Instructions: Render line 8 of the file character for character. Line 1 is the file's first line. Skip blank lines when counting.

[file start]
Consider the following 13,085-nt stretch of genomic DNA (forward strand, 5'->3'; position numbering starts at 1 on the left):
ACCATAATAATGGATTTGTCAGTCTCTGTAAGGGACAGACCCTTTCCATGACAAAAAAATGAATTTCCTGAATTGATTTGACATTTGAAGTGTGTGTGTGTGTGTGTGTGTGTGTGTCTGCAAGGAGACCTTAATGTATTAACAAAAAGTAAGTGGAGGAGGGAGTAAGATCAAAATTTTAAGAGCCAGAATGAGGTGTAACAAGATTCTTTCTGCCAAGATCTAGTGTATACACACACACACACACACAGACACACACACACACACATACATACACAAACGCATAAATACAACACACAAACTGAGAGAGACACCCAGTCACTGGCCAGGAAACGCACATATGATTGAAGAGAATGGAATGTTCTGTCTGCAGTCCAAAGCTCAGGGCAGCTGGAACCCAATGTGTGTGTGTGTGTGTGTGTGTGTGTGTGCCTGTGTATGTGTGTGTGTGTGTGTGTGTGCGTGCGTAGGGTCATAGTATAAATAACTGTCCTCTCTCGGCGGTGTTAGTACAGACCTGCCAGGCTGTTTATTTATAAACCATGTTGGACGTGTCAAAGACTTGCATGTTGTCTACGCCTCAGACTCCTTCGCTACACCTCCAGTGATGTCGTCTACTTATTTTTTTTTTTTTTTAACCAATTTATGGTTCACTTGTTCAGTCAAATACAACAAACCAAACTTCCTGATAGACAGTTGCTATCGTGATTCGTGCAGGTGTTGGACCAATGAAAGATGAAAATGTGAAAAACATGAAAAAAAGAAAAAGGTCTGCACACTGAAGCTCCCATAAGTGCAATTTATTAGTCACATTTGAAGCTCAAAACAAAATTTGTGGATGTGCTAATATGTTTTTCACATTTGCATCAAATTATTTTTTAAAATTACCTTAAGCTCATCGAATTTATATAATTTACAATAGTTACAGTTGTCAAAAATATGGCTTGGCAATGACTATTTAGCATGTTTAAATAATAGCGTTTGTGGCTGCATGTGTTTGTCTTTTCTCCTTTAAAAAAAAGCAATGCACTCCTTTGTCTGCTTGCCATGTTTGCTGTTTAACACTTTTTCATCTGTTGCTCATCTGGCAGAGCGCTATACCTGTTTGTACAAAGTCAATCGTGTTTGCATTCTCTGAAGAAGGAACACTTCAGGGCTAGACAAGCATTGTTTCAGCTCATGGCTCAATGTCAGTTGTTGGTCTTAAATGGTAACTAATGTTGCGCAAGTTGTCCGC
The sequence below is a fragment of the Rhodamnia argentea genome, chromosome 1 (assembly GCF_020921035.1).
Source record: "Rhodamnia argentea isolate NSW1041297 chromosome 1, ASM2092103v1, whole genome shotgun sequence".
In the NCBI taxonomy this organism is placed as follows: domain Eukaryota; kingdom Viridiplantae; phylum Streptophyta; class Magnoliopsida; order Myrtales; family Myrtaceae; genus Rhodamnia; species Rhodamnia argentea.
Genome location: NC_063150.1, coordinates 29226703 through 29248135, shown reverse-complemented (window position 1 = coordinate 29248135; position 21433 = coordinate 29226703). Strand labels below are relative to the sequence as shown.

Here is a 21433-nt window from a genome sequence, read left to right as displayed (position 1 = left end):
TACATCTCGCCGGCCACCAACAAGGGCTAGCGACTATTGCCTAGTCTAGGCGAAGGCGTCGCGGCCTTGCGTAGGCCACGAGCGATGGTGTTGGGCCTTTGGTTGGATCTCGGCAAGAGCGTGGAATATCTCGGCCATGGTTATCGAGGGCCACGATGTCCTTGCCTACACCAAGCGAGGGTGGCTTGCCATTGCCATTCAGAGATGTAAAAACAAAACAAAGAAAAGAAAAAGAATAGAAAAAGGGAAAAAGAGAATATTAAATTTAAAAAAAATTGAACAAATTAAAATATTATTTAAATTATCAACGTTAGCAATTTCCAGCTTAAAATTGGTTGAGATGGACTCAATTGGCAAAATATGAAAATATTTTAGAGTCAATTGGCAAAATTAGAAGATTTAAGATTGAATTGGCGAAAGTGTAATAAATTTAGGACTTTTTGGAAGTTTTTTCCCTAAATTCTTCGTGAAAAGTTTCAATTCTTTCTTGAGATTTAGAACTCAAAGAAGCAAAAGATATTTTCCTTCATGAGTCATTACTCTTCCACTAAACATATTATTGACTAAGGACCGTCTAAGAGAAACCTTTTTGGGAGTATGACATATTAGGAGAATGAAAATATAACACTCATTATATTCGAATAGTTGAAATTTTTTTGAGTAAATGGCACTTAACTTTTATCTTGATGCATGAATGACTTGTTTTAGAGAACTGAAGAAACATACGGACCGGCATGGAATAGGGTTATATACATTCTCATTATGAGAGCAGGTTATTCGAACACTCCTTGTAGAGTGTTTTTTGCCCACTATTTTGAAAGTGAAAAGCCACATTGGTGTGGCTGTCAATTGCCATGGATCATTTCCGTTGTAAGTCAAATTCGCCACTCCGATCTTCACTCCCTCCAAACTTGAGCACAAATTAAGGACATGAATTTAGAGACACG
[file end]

TACATCTCGCCGGCCACCAACAAGGGCTAGCGACTATTGCCTAGTCTAGGCGAAGGCGTCGCGGCCTTGCGTAGGCCACGAGCGATGGTGTTGGGCCTTTGGTTGGATCTCGGCAAGAGCGTGGAATATCTCGGCCATGGTTATCGAGGGCCACGATGTCCTTGCCTACACCAAGCGAGGGTGGCTTGCCATTGCCATTCAGAGATGTAAAAACAAAACAAAGAAAAGAAAAAGAATAGAAAAAGGGAAAAAGAGAATATTAAATTTAAAAAAAATTGAACAAATTAAAATATTATTTAAATTATCAACGTTAGCAATTTCCAGCTTAAAATTGGTTGAGATGGACTCAATTGGCAAAATATGAAAATATTTTAGAGTCAATTGGCAAAATTAGAAGATTTAAGATTGAATTGGCGAAAGTGTAATAAATTTAGGACTTTTTGGAAGTTTTTTCCCTAAATTCTTCGTGAAAAGTTTCAATTCTTTCTTGAGATTTAGAACTCAAAGAAGCAAAAGATATTTTCCTTCATGAGTCATTACTCTTCCACTAAACATATTATTGACTAAGGACCGTCTAAGAGAAACCTTTTTGGGAGTATGACATATTAGGAGAATGAAAATATAACACTCATTATATTCGAATAGTTGAAATTTTTTTGAGTAAATGGCACTTAACTTTTATCTTGATGCATGAATGACTTGTTTTAGAGAACTGAAGAAACATACGGACCGGCATGGAATAGGGTTATATACATTCTCATTATGAGAGCAGGTTATTCGAACACTCCTTGTAGAGTGTTTTTTGCCCACTATTTTGAAAGTGAAAAGCCACATTGGTGTGGCTGTCAATTGCCATGGATCATTTCCGTTGTAAGTCAAATTCGCCACTCCGATCTTCACTCCCTCCAAACTTGAGCACAAATTAAGGACATGAATTTAGAGACACG